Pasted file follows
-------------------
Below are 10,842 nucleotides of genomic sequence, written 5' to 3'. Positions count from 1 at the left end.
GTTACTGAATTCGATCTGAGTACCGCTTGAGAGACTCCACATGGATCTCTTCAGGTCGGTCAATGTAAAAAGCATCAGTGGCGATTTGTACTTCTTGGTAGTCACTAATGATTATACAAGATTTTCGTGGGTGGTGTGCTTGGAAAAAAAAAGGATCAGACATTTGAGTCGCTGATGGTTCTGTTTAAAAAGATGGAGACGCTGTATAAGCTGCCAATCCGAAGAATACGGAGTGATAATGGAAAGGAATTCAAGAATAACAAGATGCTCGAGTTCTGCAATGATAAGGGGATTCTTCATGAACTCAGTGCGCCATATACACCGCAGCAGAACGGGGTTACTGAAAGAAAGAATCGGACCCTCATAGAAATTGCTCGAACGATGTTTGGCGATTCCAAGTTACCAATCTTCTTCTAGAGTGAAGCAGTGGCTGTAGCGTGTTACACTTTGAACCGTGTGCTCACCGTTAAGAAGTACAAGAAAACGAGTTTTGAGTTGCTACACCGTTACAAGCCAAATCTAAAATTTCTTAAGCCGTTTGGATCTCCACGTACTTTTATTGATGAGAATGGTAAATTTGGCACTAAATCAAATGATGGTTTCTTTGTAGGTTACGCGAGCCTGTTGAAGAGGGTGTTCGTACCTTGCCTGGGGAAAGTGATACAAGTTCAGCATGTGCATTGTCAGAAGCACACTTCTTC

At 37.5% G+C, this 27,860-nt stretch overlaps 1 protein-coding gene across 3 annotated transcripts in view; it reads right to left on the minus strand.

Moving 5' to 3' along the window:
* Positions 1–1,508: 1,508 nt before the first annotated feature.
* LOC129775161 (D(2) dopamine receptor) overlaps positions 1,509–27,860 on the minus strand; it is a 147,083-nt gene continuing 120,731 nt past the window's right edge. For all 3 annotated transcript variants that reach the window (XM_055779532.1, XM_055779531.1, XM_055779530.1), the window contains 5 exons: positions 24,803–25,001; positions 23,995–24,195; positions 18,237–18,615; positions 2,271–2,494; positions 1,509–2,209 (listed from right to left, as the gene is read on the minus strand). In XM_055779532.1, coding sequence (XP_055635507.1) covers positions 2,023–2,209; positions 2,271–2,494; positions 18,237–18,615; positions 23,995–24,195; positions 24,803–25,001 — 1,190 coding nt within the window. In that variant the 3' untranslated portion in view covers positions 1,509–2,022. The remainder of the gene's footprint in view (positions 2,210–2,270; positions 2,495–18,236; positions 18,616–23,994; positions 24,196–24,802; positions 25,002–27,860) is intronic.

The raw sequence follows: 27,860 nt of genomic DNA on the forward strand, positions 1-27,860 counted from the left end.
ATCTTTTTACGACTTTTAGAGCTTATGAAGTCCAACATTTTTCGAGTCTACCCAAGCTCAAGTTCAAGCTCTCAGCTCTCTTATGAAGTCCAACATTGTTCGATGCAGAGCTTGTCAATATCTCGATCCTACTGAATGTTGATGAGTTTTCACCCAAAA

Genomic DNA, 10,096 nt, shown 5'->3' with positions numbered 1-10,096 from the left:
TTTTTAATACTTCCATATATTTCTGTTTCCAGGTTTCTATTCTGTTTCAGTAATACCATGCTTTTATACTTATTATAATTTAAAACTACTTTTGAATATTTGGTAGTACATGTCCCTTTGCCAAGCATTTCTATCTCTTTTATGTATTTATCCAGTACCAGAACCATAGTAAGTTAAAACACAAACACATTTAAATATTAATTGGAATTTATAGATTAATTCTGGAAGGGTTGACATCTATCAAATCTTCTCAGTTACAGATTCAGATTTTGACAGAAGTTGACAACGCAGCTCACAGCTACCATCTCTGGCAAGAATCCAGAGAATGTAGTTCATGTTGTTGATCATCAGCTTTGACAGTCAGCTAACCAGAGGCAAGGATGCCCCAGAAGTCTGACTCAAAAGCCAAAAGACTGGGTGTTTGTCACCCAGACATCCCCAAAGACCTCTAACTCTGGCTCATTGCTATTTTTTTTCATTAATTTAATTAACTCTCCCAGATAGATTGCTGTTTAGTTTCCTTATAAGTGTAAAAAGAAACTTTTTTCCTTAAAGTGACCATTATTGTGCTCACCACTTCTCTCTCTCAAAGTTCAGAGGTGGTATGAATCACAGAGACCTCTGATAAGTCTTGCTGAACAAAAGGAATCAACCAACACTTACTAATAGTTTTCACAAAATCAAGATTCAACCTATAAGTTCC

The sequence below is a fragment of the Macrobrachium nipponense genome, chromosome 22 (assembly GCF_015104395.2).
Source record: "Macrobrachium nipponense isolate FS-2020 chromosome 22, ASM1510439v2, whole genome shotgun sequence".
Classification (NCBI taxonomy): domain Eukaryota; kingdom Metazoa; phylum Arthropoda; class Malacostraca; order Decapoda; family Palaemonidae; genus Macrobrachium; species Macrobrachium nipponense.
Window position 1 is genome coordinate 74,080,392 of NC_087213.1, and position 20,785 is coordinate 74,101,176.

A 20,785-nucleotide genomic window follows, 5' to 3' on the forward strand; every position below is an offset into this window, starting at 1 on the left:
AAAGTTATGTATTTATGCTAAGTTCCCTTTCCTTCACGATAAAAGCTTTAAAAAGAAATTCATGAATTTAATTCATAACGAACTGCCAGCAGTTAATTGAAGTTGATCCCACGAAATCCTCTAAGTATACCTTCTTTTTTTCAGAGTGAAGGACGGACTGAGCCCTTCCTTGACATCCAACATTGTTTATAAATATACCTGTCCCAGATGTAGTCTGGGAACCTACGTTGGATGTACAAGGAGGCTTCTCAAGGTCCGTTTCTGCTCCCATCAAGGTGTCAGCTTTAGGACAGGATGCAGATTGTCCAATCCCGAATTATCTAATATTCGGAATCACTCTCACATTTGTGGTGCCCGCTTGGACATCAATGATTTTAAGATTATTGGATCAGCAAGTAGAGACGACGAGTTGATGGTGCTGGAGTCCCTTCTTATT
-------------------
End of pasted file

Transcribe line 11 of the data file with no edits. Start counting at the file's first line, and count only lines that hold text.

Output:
The sequence below is a fragment of the Macrobrachium nipponense genome, chromosome 22 (assembly GCF_015104395.2).